Also, scrap remakes. All of them. Particularly of old TV shows. Fire and ostracize anyone who suggests anything along this line. I have yet to see one of these that didn't make me vomit in the first ten minutes.

More films based on graphic novels, like Sin City.

Bring the audience more talented unknowns. I think Tom Cruise's recent, ongoing publicity debacle is proof that big name stars just aren't enough to get people out to see films. Personally, I'm sick of watching a bunch of millionaires running around in some abortion of a film that basically serves as celebrity welfare to support their billionaire lifestyles.

Star Wars Episode IV in 1977 succeeded because the film brought the audience a cast, largely, of talented unknowns. Mark Hamil was probably the weakest actor of the bunch, but even he comes off well as the neophyte Luke Skywalker. My guess is because the casting was based on partially on his looks.

What films have I seen recently that I hold up as examples of wonderful filmmaking?

  • Fritz Lang's M starring Peter Lorre. This is a haunting film with a gripping plotline in which a child killer is loose on the streets of a German city. His crimes have brought a general crackdown onto even the more "respectable" criminals to the point where members of the city's organized crime syndicate move to capture the monster themselves in order to get back to business as quickly as possible. The acting is impeccable, the storyline is entirely engrossing, and the film raises many thought-provoking issues about vigilante justice and how much are people responsible for their actions, even if they are mental unstable.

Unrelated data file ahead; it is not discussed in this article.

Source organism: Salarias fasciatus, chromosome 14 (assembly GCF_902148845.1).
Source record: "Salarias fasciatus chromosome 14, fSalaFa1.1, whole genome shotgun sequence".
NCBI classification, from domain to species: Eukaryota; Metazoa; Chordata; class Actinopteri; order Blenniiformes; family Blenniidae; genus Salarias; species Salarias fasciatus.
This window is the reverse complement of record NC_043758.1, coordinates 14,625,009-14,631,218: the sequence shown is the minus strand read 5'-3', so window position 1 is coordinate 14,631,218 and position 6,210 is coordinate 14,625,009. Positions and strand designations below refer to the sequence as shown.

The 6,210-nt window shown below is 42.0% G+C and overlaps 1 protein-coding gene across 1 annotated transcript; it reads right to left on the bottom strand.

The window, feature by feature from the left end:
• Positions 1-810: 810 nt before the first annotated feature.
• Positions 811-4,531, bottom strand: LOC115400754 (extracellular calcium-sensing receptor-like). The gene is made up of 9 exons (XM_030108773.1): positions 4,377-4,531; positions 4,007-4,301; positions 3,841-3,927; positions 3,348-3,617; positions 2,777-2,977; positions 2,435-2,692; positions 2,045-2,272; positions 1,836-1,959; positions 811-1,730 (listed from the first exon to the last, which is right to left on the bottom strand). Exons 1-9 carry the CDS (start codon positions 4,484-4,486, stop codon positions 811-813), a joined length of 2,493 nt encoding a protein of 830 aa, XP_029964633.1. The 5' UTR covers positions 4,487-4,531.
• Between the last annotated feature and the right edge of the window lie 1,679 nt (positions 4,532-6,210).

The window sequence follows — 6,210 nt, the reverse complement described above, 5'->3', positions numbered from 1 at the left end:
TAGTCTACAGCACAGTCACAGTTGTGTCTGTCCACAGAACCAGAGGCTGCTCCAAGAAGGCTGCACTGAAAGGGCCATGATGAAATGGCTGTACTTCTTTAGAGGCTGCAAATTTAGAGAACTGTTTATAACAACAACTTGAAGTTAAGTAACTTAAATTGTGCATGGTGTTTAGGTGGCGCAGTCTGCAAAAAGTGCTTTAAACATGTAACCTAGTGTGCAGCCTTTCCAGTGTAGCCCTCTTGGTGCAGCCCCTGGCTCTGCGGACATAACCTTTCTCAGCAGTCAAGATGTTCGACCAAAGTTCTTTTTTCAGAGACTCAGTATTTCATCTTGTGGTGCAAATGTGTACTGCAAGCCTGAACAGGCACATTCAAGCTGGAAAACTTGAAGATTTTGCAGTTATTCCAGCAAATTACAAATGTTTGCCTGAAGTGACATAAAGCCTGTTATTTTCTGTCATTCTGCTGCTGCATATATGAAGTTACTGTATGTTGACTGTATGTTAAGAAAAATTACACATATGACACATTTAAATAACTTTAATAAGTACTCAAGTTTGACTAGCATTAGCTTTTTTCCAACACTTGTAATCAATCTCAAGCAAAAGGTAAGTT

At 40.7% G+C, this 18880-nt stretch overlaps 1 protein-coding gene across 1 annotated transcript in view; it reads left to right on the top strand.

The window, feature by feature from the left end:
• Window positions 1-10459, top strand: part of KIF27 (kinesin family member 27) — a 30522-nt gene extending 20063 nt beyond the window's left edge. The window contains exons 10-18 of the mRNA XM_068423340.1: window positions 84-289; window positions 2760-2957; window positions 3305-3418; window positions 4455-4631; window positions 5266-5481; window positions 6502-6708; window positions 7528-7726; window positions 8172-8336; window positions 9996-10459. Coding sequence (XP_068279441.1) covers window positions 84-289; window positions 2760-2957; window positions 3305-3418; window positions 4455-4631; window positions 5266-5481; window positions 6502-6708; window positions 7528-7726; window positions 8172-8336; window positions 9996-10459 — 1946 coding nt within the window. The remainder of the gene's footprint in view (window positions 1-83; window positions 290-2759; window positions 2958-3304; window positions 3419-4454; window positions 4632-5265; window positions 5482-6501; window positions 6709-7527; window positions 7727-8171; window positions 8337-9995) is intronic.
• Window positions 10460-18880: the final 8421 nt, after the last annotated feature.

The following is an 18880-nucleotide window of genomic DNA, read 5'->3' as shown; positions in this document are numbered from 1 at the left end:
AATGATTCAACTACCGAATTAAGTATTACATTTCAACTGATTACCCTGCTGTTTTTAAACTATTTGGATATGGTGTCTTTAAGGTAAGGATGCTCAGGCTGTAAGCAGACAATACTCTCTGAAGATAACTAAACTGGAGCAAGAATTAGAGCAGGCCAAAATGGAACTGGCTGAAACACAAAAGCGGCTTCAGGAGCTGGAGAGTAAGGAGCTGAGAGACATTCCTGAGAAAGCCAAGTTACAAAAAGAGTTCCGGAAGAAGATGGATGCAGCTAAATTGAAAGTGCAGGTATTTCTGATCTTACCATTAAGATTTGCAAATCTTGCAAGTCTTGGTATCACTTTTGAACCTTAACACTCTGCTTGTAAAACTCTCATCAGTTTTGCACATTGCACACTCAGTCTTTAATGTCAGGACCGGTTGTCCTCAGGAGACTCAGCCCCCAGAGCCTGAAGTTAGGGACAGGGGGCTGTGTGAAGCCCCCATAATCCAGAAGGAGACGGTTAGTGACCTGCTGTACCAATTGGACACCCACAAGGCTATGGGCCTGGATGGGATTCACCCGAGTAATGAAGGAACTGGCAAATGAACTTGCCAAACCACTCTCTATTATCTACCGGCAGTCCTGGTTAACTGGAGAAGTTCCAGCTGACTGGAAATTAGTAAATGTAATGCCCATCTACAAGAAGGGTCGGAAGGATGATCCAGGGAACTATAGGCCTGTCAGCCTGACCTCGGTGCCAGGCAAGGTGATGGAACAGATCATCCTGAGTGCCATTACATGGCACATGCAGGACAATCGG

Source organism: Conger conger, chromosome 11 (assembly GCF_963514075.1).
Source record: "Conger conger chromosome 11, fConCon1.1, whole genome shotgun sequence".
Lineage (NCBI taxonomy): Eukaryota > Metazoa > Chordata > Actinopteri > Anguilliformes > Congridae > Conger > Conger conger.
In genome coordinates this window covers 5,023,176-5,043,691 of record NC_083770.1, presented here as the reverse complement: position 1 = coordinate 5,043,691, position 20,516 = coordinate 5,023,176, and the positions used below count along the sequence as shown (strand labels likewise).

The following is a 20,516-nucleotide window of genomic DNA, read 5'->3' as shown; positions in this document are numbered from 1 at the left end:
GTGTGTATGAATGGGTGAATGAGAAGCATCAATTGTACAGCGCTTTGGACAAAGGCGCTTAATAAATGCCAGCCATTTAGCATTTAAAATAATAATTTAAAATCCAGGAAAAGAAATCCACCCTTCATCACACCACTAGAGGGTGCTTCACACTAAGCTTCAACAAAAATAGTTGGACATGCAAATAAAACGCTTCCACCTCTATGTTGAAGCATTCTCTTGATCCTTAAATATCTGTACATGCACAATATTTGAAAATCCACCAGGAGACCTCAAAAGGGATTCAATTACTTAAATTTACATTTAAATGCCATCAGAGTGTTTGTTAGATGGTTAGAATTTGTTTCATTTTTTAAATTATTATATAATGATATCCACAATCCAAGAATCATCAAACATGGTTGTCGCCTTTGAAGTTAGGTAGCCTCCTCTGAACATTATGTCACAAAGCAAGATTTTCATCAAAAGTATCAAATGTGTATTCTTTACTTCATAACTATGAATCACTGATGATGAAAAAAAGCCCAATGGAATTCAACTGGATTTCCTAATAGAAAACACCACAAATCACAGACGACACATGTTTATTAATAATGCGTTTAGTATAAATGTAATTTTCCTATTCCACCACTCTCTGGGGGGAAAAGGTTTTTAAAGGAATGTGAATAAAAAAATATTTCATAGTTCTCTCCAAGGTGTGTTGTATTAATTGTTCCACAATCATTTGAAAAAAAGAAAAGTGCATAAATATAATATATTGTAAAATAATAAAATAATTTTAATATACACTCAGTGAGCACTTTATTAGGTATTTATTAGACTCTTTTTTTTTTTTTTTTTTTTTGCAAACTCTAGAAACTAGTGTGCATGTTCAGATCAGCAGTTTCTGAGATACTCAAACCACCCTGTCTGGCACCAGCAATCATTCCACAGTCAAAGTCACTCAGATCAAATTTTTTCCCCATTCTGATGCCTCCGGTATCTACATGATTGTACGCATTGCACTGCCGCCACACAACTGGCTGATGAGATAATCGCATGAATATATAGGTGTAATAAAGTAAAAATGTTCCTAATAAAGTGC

• The Eye, a Mandarin film by Oxide Pang Chun and Danny Pang. It's the story of a blind woman who receives a cornea transplant, and soon after sees ghosts all around her. It turns out, the donor of her eyes had been an eccentric girl with psychic abilities who died a horrible death in some far-flung village. This film's plot and storyline are exceptional. The film also looks great. It's a first rate horror film. The thing I enjoy best about horror movies coming out of the Orient is that they aren't into the shocking or startling the audience like American movies. You know, how Hollywood films are always pulling those "zingers" on the audience, startling the shit out of you with some loud noise and giving you only a glimpse of the monster? This is bullshit filmmaking. It's cheap and hackneyed. When you're in charge of the camera, it takes absolutely no skill to startle your audience.